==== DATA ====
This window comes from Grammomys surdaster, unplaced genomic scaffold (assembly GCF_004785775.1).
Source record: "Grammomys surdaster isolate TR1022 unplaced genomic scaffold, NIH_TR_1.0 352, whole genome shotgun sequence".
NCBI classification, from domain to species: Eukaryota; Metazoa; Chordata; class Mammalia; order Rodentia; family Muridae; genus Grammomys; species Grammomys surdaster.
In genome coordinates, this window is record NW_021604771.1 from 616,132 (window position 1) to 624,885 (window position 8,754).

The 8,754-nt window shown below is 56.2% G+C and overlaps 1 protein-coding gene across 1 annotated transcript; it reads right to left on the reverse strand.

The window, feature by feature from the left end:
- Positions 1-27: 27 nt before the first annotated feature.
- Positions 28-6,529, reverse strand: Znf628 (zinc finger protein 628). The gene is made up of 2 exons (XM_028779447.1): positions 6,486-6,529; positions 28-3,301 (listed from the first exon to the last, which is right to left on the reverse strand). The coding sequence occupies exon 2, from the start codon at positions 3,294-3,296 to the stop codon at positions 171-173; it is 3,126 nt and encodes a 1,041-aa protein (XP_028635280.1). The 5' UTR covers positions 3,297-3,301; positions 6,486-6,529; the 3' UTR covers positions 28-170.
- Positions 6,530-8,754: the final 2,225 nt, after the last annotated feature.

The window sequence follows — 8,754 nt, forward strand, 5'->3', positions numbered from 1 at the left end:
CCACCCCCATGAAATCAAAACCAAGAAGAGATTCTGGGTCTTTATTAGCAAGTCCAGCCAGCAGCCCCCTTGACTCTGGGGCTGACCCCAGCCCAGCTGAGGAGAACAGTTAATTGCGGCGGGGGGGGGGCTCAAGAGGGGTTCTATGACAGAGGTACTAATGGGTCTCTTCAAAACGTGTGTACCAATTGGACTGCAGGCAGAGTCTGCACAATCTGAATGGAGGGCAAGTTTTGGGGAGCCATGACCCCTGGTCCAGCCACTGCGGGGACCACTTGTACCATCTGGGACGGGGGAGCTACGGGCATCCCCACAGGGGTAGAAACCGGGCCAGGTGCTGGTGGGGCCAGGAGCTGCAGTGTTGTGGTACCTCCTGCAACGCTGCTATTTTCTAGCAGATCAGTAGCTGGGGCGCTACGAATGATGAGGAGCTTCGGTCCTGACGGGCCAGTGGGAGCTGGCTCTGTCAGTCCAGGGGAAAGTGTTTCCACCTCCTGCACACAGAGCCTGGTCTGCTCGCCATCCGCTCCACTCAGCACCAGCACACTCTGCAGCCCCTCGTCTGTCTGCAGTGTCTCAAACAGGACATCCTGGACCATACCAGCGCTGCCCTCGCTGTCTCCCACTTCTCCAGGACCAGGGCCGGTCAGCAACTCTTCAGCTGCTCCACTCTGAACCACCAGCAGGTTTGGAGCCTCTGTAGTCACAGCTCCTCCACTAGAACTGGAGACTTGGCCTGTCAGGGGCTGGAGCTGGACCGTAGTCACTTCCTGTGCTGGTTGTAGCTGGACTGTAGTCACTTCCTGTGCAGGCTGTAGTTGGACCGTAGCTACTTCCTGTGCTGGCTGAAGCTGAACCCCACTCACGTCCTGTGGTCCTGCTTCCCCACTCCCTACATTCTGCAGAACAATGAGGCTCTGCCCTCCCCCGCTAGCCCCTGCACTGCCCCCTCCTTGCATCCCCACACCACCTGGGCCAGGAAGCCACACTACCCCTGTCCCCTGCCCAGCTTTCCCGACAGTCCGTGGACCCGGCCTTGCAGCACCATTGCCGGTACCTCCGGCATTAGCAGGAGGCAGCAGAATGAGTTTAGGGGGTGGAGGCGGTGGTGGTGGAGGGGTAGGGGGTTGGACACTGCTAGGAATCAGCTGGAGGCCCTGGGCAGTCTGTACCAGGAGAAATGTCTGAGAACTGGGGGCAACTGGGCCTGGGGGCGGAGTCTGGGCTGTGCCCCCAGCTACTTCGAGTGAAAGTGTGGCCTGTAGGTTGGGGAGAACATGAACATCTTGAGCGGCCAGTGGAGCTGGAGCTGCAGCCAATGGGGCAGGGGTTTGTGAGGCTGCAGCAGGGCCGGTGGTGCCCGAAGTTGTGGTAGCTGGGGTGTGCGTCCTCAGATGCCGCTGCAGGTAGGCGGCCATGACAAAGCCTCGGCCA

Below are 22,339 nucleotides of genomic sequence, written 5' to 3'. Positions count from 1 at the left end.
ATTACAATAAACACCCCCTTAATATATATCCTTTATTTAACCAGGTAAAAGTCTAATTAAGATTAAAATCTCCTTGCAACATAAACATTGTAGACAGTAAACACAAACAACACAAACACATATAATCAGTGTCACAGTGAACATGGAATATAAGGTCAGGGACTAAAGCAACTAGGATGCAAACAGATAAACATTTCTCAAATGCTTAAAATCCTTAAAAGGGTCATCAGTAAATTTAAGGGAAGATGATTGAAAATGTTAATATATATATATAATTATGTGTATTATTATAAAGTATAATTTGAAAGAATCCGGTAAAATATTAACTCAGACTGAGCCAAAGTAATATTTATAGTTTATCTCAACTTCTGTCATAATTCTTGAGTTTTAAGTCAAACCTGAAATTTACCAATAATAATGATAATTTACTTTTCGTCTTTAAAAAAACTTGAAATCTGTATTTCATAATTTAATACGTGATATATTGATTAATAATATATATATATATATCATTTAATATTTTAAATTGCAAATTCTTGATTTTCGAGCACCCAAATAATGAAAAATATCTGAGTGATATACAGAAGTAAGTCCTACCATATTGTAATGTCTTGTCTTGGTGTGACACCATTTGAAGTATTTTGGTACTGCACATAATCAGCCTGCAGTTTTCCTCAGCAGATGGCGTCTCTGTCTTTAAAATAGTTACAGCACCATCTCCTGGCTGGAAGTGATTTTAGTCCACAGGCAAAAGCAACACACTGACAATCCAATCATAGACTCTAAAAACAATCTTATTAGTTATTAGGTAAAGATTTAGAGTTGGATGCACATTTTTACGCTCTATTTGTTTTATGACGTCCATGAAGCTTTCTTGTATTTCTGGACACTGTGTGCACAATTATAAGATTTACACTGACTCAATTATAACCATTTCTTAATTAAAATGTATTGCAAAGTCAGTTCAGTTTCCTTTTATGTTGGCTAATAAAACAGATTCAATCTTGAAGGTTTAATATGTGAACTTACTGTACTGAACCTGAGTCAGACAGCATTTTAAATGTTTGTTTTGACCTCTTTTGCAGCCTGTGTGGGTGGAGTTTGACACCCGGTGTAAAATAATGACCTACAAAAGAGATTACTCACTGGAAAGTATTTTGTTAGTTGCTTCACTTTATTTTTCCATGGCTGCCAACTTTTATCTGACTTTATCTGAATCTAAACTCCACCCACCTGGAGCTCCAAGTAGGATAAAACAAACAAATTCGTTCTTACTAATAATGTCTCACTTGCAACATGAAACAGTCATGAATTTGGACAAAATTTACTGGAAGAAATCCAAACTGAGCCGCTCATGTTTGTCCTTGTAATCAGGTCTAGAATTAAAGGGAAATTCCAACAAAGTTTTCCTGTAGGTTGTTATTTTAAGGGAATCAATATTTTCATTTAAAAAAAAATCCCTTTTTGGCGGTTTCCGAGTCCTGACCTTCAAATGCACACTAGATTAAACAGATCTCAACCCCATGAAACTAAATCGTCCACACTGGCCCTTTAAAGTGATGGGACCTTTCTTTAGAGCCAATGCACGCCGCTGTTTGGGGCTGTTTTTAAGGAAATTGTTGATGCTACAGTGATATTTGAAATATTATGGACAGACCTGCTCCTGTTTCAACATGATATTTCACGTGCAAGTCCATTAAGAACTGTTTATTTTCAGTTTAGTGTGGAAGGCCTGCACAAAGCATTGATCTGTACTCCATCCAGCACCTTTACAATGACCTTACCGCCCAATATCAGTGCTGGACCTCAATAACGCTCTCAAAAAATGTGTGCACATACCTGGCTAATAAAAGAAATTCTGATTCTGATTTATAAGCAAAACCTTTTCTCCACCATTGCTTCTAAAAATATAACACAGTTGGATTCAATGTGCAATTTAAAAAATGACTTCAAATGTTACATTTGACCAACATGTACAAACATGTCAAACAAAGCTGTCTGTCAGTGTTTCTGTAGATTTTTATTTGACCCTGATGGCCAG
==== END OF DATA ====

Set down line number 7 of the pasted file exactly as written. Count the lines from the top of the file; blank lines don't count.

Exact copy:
- Positions 1-27: 27 nt before the first annotated feature.